(5) Particular touching the Queen is upon special occasions of His Majesty’s absence, that their lordships will be pleased to join with us to advise the King that some of the nobility, and others of quality, with competent guards, may be appointed to attend the Queen’s person, against all designs of papists, and of ill-affected persons, and of restraining resort thither in his absence.
V. The fifth head concerns the King’s children, that some persons of public trust, and well-affected in religion, may be placed about the Prince. who may take care of his education, and of the rest of his children, especially in matters of religion and liberty.
VI. The sixth head concerneth such as shall come into the kingdom with titles of being the Pope’s nuncio, that it may be declared that if any man come into this kingdom with instructions from the Pope of Rome, it be a case of high treason; and that he be out of the King’s protection and out of the protection of the law; and I am to inform your lordships, that there is notice given upon very good grounds, that Count Rossetti1 doth yet continue in the kingdom and yet resorts unto the Court.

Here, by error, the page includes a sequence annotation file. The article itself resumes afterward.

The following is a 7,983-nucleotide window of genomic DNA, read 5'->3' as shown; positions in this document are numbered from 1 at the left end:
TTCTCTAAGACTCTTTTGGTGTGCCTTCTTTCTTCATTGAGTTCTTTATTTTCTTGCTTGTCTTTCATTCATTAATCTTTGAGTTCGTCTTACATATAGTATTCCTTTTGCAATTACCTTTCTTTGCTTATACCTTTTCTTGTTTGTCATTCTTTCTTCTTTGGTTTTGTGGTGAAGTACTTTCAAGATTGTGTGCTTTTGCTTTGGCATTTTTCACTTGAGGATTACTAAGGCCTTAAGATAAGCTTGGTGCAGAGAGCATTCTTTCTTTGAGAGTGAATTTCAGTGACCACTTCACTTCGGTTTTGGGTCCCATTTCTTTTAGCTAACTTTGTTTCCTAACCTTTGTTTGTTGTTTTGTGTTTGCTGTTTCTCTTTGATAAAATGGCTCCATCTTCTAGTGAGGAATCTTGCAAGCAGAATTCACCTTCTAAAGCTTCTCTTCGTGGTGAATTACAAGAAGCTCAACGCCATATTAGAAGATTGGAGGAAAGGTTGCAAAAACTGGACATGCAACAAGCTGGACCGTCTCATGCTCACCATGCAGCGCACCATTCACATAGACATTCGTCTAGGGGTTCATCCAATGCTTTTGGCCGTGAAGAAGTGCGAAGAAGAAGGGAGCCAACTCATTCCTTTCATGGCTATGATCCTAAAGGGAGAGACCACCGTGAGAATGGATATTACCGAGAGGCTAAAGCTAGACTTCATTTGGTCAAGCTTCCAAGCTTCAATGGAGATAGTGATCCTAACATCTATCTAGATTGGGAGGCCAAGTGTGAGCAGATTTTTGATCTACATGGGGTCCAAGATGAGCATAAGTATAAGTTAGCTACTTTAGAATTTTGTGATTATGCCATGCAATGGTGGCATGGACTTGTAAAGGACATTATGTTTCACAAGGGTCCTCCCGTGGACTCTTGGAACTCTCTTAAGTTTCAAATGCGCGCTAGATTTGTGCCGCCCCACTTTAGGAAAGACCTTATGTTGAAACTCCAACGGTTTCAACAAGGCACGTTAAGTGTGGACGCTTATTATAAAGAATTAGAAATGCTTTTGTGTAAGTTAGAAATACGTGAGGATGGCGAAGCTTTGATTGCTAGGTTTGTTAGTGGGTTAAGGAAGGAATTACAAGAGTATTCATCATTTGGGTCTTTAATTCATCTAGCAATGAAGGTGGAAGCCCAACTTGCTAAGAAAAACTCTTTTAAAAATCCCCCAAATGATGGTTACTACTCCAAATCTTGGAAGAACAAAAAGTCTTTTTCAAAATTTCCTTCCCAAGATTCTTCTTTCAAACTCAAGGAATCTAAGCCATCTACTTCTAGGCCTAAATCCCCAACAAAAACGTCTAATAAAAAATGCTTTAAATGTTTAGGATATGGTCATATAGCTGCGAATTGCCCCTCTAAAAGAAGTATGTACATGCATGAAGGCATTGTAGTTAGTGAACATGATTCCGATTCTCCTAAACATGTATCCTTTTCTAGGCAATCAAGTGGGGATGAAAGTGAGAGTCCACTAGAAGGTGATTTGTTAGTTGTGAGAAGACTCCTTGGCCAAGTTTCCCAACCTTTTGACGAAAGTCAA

VII. The seventh head is concerning the security and peace of the kingdom.
1. That there may be good lord-lieutenants, and deputy-lieutenants; and such as may be faithful and trusty, and careful of the peace of the kingdom.
2. That the trained bands be furnished with arms and powder, and bullets, and exercised and made fit for service; and that a special oath may be prepared, by consent of both Houses, authorised by law; and to be taken by the lord-lieutenants and deputy-lieutenants, captains, and other officers, such an oath as may be fit to secure us in these times of danger.